SCPR: Betting on Place-based Podcasts

Jun 18, 2020

In a week when several of the nation’s largest public radio stations laid off staff and shuttered programs and podcasts, Southern California Public Radio took a different turn. It launched the first of at least four place-based podcasts it will release this year.


Two more are in “active development,” said Herb Scannell, president and CEO of SCPR, home to KPCC and the LAist local news site.

The new podcasts aim to convey to the world the particular essence of a “fascinating” city that is not only a creative-arts capital but is also a majority-minority city in transition with important stories to tell, Scannell said.

They are also a prime example, in these days of growing local-news deserts, of a news organization that identifies and pulls the threads on the master narratives that make its community unique – a media content strategy too few follow these days.

The new podcasts are the work of LAist Studios, a podcast development and production shop SCPR launched just a year ago to create original podcasts with voice of Los Angeles. Its initial efforts won accolades: TIME named “Tell Them, I Am,” an exploration of the lives of Muslims through small defining moments, one of 2019’s best podcasts. New York magazine’s Vulture named “The Big One,” a nine-part series examining how L.A. would react to a San Andreas fault earthquake, one of the best podcasts of last year. “It’s an L.A. story that the world is kind of curious about,” Scannell said, noting that it became the “impetus and inspiration for what we want to do.”

Next up are:

  • “Servant of Pod with Nick Quah,” a weekly podcast that launched June 17 to unpack the business of podcasting, which Scannell notes, is moving to L.A. Quah writes the Hot Pod industry newsletter that appears on Nieman Lab.
  • “Hollywood, The Sequel,” launching June 23, will present conversations with entertainment industry leaders on how Hollywood is handling a world disrupted by the COVID-19 pandemic.
  • “California Love” launches July 9 as an audio tour of L.A. in transition, with award-winning journalist and author Walter Thompson-Hernández dealing with such themes as race, healing, love, violence, immigration, family and community.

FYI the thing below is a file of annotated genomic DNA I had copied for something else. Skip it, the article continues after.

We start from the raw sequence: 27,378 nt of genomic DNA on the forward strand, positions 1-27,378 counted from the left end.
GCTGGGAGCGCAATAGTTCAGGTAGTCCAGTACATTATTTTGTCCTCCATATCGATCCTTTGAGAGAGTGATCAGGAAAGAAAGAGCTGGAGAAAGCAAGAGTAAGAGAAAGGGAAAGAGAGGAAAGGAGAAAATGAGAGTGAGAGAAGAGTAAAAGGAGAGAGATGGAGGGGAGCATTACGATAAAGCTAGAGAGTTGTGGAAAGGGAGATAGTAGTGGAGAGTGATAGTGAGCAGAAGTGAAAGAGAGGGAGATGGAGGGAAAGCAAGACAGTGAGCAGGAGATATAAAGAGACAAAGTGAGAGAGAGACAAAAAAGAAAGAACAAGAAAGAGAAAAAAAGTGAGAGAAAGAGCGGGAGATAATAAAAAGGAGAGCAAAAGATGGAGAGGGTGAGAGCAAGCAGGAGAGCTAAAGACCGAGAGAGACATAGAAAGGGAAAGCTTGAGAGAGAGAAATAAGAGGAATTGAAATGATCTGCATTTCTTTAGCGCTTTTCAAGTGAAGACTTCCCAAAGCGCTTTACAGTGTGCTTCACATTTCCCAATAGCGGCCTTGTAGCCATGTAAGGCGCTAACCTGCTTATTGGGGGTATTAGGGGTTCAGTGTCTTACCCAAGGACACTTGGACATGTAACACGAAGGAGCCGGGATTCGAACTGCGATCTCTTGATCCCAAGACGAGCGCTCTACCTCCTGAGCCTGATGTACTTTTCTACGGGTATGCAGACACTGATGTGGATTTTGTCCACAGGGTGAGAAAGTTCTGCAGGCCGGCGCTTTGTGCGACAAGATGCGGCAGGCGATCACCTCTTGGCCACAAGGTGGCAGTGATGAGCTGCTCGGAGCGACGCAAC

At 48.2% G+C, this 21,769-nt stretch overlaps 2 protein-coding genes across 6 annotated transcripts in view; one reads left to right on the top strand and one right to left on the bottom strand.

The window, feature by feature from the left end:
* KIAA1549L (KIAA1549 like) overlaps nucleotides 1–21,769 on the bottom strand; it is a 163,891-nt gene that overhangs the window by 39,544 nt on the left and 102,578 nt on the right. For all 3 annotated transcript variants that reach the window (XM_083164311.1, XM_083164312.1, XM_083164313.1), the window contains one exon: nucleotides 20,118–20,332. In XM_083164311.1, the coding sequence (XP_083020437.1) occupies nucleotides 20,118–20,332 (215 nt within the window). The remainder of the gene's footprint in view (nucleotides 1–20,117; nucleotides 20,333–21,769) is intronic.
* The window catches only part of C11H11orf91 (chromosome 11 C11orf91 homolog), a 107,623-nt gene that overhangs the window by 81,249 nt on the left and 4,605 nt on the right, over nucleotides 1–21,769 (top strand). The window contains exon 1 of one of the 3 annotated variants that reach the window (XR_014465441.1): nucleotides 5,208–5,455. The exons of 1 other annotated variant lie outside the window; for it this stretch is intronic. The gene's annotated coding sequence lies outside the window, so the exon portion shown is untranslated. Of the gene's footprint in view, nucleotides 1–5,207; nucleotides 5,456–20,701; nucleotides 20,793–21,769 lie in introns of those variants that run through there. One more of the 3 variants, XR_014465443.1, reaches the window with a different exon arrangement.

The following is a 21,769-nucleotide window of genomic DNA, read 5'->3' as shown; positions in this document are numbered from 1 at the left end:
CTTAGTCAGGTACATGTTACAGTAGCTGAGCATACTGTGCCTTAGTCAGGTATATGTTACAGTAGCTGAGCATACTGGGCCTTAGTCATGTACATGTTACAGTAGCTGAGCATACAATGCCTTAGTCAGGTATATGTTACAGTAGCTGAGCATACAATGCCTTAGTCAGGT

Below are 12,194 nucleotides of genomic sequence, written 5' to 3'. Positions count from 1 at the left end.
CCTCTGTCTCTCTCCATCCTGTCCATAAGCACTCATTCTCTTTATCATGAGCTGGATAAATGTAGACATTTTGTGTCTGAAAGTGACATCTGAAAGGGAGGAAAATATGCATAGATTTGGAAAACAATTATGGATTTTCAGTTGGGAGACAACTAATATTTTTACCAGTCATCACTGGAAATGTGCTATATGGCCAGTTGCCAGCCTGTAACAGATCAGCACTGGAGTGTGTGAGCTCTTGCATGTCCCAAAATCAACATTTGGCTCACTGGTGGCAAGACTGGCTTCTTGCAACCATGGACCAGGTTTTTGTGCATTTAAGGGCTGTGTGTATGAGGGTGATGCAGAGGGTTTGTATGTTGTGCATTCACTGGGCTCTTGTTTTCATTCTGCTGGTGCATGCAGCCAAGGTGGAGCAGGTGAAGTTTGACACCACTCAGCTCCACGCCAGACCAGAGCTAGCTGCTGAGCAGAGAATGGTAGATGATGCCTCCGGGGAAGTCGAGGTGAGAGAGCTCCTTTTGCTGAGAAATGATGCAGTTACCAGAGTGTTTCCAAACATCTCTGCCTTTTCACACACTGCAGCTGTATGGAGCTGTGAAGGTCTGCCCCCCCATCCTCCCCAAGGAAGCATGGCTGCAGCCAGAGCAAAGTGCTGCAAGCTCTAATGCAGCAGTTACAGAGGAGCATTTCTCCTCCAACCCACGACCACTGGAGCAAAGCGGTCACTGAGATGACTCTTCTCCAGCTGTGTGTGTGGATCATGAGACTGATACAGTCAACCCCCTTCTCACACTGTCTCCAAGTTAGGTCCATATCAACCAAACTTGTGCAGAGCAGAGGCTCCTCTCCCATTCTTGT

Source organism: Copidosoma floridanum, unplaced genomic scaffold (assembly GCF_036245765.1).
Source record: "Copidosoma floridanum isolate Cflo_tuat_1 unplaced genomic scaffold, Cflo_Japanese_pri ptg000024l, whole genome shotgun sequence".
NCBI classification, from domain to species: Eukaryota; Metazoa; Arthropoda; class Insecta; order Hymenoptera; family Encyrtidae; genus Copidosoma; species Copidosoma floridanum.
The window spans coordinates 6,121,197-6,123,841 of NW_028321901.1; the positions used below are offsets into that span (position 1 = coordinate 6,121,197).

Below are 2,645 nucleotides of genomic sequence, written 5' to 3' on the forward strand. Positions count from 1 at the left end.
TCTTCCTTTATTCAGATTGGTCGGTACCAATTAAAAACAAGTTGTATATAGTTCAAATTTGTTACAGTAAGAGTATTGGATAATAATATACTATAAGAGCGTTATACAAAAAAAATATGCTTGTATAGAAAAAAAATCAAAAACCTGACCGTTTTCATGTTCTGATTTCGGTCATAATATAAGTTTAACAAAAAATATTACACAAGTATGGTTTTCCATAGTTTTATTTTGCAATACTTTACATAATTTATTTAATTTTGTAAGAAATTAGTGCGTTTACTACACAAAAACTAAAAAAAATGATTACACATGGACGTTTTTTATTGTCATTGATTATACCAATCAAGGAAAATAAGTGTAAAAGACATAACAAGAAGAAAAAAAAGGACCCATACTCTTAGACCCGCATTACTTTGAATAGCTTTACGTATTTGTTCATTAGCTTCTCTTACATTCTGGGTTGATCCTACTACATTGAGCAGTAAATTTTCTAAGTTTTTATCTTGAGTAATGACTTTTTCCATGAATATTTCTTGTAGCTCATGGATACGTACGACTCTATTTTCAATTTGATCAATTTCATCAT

• “California City” starts on July 13, telling the story of the disastrous efforts to launch a planned city of the future in the Mojave Desert.  It will be the first in an “LAist Investigates” series of podcasts, Scannell said.

SCPR acquired the local news site LAist in 2018. It opted for the LAist Studio brand, instead of KPCC, to boost the appeal to a younger, more digital audience. In Scannell’s view, LAist Studios is an effort to “open the aperture” on opportunities to reach new public radio audiences.

Scannell said SCPR was evangelizing for podcasts ideas that address three categories.

  • Stories inspired by what Los Angeles is talking about across cultural and socioeconomic lines. 
  • Southern California factual and fictional narratives.
  • Stories anchored by award-winning journalism produced by SCPR and its network of public radio stations.

Of special interest are stories that unpack the diversity of L.A. and the nation itself, said Scannell, whose mother was from Puerto Rico. “Capturing racism in a diverse America is powerful,” he said.

“Executives are often driven by mission to make choices  ̶  either to do what is being done in the market because it works, or to make [other] choices,” Scannell said.  He sees podcasting as a disruptor of analog radio.

“My view on podcasting is  … it’s a necessity, especially for the next generation of public radio listeners."

In soliciting podcasting ideas, “We told people what we wanted, and people came to us and told us what they wanted,” Scannell said.  “The best storytellers in the world are based in L.A.”

Scannell said SCPR talked to agents, podcast production studios and the public radio community and has received some 200 pitches to date. Helping to refine ideas and oversee development is Angela Bromstad, former president of primetime entertainment for NBC and Universal Television Studios.

LAist Studios is one of Scannell’s first major initiatives since taking the helm of SCPR in 2019.  He is a longtime cable TV vet and was previously a member of the New York Public Radio board for 18 years, serving as chairman from 2009 to 2013.

In making the leap into podcasting, he said he sought advice on whether it was too early or too late for such a move. He said Quah told him, "You’re not too late. You’re in L.A., where the business is going to be.  And a lot of people want to be aligned with public radio.”

Fueling LAist Studios are contributions from listeners led by $1.5 million from former SCPR board chairman Gordon Crawford, but Scannell said the goal is to be sustainable with revenue over time.

“That said, it’s a funky business. It’s an emerging business … still coming of age,” Scannell said.

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